U.S. postal worker's life saved by passing cyclists

    U.S. postal worker's life saved by passing cyclists

    A group of cyclists were in the right place and the right time to help out a U.S. postal worker after she was shot and robbed.

    It happened Saturday morning on 281 near Spring Branch.

    It was another routine, 50-mile bike ride for Bethany Davis.

    When just before the halfway point

    “We got a little behind the group and got stopped at a light," said Davis.

    That put Bethany and a few other riders about 10 minutes behind the main group.

    After making the turn and starting their ride back, “we heard a gunshot," said Davis.

    Then they heard a woman screaming.

    “She says I've been shot, I need help, I need help,” said Davis.

    They soon found the woman who had been delivering mail.

    “She says, ‘I need a tourniquet. I've been shot in the leg,’" said Davis.

    Davis snapped into action.

    “I yelled, ‘I'm a nurse. Somebody call 911!" said Davis

    Davis says her training and 20 years of experience took over.

    “You kind of just go into automatic pilot and you just work,” said Davis. “She was in so much pain. We got her belt off that she was wearing and got it around her thigh above the injury and just cinched it as tight as we could.”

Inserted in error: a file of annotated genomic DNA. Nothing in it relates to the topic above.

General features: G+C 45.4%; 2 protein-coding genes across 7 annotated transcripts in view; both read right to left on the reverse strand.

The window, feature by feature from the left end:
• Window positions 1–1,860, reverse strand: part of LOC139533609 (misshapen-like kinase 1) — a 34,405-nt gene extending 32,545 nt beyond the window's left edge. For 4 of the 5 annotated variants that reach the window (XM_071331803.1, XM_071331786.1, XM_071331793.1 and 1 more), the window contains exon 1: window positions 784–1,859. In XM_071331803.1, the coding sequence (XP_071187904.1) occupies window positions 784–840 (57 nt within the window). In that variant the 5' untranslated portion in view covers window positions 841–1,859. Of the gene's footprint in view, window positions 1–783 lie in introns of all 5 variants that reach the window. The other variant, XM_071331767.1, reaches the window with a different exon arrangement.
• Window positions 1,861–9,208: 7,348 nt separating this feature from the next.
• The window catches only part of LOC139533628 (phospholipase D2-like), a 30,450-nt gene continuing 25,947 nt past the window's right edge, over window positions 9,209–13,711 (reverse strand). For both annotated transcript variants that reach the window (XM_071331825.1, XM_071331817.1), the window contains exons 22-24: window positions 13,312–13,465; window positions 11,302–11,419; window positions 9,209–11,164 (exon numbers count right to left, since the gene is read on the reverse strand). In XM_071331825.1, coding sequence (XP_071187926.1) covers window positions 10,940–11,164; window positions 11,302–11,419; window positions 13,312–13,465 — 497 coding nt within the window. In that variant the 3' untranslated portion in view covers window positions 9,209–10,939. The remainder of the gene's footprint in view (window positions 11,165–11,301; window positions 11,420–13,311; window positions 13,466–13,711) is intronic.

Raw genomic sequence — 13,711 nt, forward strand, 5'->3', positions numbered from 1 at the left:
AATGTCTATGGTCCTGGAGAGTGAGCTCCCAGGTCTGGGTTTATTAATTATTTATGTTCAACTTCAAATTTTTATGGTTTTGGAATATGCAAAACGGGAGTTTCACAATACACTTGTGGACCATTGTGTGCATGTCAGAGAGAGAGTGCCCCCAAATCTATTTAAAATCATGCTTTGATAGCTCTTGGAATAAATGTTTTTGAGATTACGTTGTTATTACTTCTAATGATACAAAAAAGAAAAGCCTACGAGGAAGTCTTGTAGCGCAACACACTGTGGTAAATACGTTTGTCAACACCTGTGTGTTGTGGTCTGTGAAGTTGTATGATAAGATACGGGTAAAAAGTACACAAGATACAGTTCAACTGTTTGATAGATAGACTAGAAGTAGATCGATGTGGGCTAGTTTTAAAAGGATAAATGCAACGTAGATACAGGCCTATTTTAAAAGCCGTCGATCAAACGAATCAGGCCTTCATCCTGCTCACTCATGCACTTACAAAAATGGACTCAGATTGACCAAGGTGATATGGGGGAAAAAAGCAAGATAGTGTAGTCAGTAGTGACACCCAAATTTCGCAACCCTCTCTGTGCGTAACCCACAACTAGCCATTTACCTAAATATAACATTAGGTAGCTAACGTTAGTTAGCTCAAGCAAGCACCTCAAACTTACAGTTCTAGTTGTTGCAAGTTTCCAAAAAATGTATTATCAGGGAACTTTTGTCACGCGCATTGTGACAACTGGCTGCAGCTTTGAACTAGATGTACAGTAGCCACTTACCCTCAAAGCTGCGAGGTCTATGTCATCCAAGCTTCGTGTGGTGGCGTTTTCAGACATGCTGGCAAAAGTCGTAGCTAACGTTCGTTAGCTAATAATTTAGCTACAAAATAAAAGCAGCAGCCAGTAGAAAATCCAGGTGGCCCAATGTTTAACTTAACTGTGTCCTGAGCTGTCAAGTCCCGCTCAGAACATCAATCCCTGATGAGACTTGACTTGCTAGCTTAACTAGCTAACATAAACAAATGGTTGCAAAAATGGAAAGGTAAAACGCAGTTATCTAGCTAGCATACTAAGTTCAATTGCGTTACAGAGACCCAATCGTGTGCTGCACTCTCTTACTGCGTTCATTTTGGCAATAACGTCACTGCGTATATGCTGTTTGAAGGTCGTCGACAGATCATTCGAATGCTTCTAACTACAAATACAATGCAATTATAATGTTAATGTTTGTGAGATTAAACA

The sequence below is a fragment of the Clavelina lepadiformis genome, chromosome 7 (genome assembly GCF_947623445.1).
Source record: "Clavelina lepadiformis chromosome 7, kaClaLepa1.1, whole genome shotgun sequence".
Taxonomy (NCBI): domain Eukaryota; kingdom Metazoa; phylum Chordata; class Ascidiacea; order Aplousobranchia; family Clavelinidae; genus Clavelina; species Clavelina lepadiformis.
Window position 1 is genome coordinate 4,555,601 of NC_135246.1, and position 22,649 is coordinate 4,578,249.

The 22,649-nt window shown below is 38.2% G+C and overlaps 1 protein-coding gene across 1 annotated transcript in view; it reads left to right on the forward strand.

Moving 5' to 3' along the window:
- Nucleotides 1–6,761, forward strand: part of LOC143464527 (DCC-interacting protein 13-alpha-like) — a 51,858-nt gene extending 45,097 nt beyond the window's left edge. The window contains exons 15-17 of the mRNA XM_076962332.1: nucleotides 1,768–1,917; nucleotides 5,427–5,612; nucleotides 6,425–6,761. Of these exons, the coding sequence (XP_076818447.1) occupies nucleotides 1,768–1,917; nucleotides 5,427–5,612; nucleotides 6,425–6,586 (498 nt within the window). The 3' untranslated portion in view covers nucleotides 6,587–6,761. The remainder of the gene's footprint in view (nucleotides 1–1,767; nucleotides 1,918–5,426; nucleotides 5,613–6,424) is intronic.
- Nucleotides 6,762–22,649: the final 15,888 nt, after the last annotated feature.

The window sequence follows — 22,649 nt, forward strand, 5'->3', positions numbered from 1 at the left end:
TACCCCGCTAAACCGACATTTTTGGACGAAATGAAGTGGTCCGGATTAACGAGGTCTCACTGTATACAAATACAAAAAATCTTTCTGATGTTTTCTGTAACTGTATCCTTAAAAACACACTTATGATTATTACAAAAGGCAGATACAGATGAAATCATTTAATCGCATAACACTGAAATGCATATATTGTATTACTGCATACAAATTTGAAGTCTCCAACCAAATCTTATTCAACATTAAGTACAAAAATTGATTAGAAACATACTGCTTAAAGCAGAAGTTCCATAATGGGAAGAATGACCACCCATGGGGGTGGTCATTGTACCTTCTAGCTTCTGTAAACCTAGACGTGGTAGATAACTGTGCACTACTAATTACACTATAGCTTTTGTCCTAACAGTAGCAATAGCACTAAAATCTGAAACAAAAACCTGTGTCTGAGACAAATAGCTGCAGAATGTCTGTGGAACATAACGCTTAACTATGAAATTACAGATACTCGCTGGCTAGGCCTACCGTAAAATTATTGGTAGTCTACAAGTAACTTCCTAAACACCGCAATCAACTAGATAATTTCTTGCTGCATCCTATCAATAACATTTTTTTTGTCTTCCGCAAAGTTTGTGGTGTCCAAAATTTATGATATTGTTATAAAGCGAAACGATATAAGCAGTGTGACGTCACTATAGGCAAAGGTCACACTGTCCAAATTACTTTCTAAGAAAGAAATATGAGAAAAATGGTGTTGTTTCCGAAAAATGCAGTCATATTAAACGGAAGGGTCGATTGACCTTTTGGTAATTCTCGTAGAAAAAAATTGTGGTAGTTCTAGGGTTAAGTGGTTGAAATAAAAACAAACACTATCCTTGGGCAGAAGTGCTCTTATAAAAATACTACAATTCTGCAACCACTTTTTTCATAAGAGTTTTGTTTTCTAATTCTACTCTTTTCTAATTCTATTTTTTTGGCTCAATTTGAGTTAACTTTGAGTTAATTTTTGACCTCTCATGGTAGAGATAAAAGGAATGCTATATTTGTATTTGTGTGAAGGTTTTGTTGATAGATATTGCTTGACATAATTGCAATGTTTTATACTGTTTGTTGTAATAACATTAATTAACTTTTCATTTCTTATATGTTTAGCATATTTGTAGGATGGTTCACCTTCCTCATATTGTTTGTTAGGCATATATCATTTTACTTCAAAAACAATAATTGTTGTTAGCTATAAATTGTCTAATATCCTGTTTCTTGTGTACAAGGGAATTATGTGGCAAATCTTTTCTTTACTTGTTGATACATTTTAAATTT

Bethany and the other bike riders kept the letter carrier alive until EMS showed up about 30 minutes later and then taken to University Hospital.

    While she doesn't describe her actions as heroic, Bethany says she was glad to be 10 minutes behind their cycling group

    “I mean that was divine intervention,” said Davis. “Really think that there was a reason we were 10 minutes behind the group."

    Bethany says she and her friends are still helping this woman by praying for her.

    The postal inspector’s office says the female letter carrier is out of surgery and recovering well.

    They're also offering a reward of up to $50,000 for information that leads to an arrest.

    If you have any information in this case, call the postal inspector's office at 877-876-2455.

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